How to Make a Lawn Aerator


To keep your lawn healthy, you must aerate it periodically. But rental aerators can cost as much as $100 per day, and buying the equipment is not necessarily worth the investment. To avoid the expense, aerate your lawn with a pair of homemade shoe aerators. They will cost you only a pair of old tennis shoes, cheap plastic flip-flops and a few other low-cost items. Aerating your lawn will be as easy as taking a stroll across it.

Step 1

Purchase cheap foam or plastic flip-flops in your shoe size.

Step 2

Remove the flip-flops' straps by cutting them away with a pair of scissors.

Step 3

Use a marker to mark the nails' positions on the top side of the flip-flop. This will largely depend on the size of your foot, but ideally you want two vertical rows of six nails placed at 1-inch intervals. Each row should be 1 inch away from the outside edge of the flip-flop.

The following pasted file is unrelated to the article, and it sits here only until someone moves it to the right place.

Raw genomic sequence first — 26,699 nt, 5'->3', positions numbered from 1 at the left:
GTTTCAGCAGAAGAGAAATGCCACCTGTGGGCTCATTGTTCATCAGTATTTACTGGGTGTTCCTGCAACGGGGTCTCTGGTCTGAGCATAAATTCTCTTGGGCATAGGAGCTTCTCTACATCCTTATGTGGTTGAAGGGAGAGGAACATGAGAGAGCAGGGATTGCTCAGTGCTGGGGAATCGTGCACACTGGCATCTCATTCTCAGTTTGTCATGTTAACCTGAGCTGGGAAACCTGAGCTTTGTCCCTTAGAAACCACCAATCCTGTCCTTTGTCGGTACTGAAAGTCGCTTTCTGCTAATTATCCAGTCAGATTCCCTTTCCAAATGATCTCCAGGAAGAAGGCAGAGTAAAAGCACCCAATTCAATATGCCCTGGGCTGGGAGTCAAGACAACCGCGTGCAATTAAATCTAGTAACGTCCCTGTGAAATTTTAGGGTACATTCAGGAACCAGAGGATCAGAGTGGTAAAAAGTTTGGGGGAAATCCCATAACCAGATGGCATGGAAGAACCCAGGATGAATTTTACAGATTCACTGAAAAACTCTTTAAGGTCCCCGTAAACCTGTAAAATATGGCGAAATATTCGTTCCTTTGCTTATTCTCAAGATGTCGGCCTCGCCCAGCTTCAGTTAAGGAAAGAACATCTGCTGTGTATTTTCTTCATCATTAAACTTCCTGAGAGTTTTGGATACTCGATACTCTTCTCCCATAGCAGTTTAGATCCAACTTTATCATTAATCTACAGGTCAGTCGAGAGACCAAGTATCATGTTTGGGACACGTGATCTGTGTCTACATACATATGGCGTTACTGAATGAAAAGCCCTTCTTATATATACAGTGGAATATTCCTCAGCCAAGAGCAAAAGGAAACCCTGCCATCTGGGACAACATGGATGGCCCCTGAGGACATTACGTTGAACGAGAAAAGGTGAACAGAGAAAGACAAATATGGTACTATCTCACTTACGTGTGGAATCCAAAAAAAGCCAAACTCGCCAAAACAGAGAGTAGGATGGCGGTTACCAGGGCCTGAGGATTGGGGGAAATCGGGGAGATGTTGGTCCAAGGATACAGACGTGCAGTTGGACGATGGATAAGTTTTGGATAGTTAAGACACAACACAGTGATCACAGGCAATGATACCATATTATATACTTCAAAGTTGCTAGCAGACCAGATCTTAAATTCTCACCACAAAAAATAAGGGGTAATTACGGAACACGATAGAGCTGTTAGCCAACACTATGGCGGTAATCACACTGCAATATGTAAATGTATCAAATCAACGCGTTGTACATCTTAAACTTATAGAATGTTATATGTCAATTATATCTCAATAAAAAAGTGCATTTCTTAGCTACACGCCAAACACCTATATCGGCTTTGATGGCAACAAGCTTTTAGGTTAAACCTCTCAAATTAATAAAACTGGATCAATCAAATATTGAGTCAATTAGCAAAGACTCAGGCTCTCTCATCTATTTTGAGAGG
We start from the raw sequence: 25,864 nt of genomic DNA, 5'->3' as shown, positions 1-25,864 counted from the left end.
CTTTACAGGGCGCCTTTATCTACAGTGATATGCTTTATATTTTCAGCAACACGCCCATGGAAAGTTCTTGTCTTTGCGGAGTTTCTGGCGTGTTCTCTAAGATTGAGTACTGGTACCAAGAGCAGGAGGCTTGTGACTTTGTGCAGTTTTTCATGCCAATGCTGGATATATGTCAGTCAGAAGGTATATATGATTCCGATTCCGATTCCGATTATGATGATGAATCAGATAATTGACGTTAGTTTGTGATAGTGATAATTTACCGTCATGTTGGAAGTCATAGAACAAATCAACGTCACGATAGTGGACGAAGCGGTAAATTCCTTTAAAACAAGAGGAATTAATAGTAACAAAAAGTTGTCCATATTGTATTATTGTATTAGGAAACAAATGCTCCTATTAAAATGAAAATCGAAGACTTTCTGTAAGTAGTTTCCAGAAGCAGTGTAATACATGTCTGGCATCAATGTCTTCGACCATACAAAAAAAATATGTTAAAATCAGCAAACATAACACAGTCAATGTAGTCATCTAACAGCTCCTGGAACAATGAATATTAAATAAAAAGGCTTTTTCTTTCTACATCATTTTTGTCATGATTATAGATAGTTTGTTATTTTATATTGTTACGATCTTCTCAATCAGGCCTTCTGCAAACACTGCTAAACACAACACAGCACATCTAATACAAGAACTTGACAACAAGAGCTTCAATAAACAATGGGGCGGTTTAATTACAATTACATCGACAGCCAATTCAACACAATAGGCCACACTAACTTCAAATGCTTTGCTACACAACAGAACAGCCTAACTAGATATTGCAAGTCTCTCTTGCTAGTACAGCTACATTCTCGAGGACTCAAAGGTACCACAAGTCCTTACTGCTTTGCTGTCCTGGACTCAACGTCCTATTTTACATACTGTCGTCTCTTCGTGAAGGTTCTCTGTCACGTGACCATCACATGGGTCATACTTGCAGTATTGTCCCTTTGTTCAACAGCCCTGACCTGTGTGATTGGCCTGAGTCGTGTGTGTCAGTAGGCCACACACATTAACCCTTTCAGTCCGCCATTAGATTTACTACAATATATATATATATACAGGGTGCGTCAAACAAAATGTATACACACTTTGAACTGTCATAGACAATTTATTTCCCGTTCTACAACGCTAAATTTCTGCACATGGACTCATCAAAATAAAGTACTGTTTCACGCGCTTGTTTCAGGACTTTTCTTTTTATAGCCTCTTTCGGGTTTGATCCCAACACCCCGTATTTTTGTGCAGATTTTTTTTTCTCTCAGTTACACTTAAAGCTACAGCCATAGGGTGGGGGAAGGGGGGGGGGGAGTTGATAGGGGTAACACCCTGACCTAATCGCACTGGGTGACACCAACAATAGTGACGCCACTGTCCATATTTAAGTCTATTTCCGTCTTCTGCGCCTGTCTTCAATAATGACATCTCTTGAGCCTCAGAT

Step 4

Push the nails through the top of the flip-flop where you made the markings (heating the tip of the nails for 30 seconds first will make them slide through the flip-flop much more easily). The heads of the nails should rest evenly on the surface of the flip-flop.

Step 5

Coat the top of the flip-flop with a layer of quick-drying epoxy. Allow it to dry completely, then add another layer and allow it to dry.

Step 6

Coat the flip-flop with a third layer of quick-drying epoxy, but this time press it against the sole of your old tennis shoe (align the edges of the flip flop and shoe sole as best you can) and allow it to dry so that it fully adheres to the sole of the tennis shoe.

Step 7

Repeat Steps 3 through 6 for the other flip-flop and tennis shoe.

Things You'll Need

  • Flip-flops
  • Quick-set epoxy
  • 2-inch nails
  • Marker
  • Scissors
  • Old tennis shoes


  • Outside Pride: Lawn Sandal Aerator
Keywords: lawn aerator, shoe lawn aerator, home made lawn aerator

About this Author

Emma Gin is a freelance writer who specializes in green, healthy and smart living. She is currently working on developing a weight-loss website that focuses on community and re-education. Gin is also working on a collection of short stories, because she knows what they say about idle hands.